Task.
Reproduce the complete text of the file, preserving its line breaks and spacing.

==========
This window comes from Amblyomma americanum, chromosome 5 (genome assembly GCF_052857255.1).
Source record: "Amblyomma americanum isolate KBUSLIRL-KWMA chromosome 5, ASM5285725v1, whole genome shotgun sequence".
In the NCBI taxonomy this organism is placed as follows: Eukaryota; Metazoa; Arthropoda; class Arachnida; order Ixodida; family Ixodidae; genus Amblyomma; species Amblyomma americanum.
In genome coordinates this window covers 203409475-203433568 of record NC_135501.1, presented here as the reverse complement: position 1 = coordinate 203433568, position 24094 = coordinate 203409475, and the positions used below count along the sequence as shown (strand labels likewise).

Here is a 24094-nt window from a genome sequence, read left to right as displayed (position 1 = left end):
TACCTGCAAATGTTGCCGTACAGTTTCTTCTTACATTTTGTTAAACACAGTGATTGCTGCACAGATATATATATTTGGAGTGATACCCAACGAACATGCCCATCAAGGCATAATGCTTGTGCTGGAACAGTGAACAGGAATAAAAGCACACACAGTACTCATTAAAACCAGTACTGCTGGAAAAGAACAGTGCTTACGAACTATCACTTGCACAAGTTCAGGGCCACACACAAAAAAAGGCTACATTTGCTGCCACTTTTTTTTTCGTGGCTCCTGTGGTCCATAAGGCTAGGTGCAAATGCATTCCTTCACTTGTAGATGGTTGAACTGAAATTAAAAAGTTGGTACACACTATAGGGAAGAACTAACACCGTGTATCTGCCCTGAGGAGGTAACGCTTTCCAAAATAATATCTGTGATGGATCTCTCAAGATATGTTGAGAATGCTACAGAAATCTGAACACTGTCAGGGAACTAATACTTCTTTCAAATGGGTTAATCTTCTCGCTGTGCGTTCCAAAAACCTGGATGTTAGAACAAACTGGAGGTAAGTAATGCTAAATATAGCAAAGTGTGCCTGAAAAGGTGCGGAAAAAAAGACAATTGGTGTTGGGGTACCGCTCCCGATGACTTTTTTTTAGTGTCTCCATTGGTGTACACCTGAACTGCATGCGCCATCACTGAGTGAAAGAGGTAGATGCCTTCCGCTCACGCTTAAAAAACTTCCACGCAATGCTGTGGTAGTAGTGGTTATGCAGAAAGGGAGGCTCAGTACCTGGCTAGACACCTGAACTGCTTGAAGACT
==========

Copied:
This window comes from Amblyomma americanum, chromosome 5 (genome assembly GCF_052857255.1).
Source record: "Amblyomma americanum isolate KBUSLIRL-KWMA chromosome 5, ASM5285725v1, whole genome shotgun sequence".
In the NCBI taxonomy this organism is placed as follows: Eukaryota; Metazoa; Arthropoda; class Arachnida; order Ixodida; family Ixodidae; genus Amblyomma; species Amblyomma americanum.
In genome coordinates this window covers 203409475-203433568 of record NC_135501.1, presented here as the reverse complement: position 1 = coordinate 203433568, position 24094 = coordinate 203409475, and the positions used below count along the sequence as shown (strand labels likewise).

Here is a 24094-nt window from a genome sequence, read left to right as displayed (position 1 = left end):
TACCTGCAAATGTTGCCGTACAGTTTCTTCTTACATTTTGTTAAACACAGTGATTGCTGCACAGATATATATATTTGGAGTGATACCCAACGAACATGCCCATCAAGGCATAATGCTTGTGCTGGAACAGTGAACAGGAATAAAAGCACACACAGTACTCATTAAAACCAGTACTGCTGGAAAAGAACAGTGCTTACGAACTATCACTTGCACAAGTTCAGGGCCACACACAAAAAAAGGCTACATTTGCTGCCACTTTTTTTTTCGTGGCTCCTGTGGTCCATAAGGCTAGGTGCAAATGCATTCCTTCACTTGTAGATGGTTGAACTGAAATTAAAAAGTTGGTACACACTATAGGGAAGAACTAACACCGTGTATCTGCCCTGAGGAGGTAACGCTTTCCAAAATAATATCTGTGATGGATCTCTCAAGATATGTTGAGAATGCTACAGAAATCTGAACACTGTCAGGGAACTAATACTTCTTTCAAATGGGTTAATCTTCTCGCTGTGCGTTCCAAAAACCTGGATGTTAGAACAAACTGGAGGTAAGTAATGCTAAATATAGCAAAGTGTGCCTGAAAAGGTGCGGAAAAAAAGACAATTGGTGTTGGGGTACCGCTCCCGATGACTTTTTTTTAGTGTCTCCATTGGTGTACACCTGAACTGCATGCGCCATCACTGAGTGAAAGAGGTAGATGCCTTCCGCTCACGCTTAAAAAACTTCCACGCAATGCTGTGGTAGTAGTGGTTATGCAGAAAGGGAGGCTCAGTACCTGGCTAGACACCTGAACTGCTTGAAGACT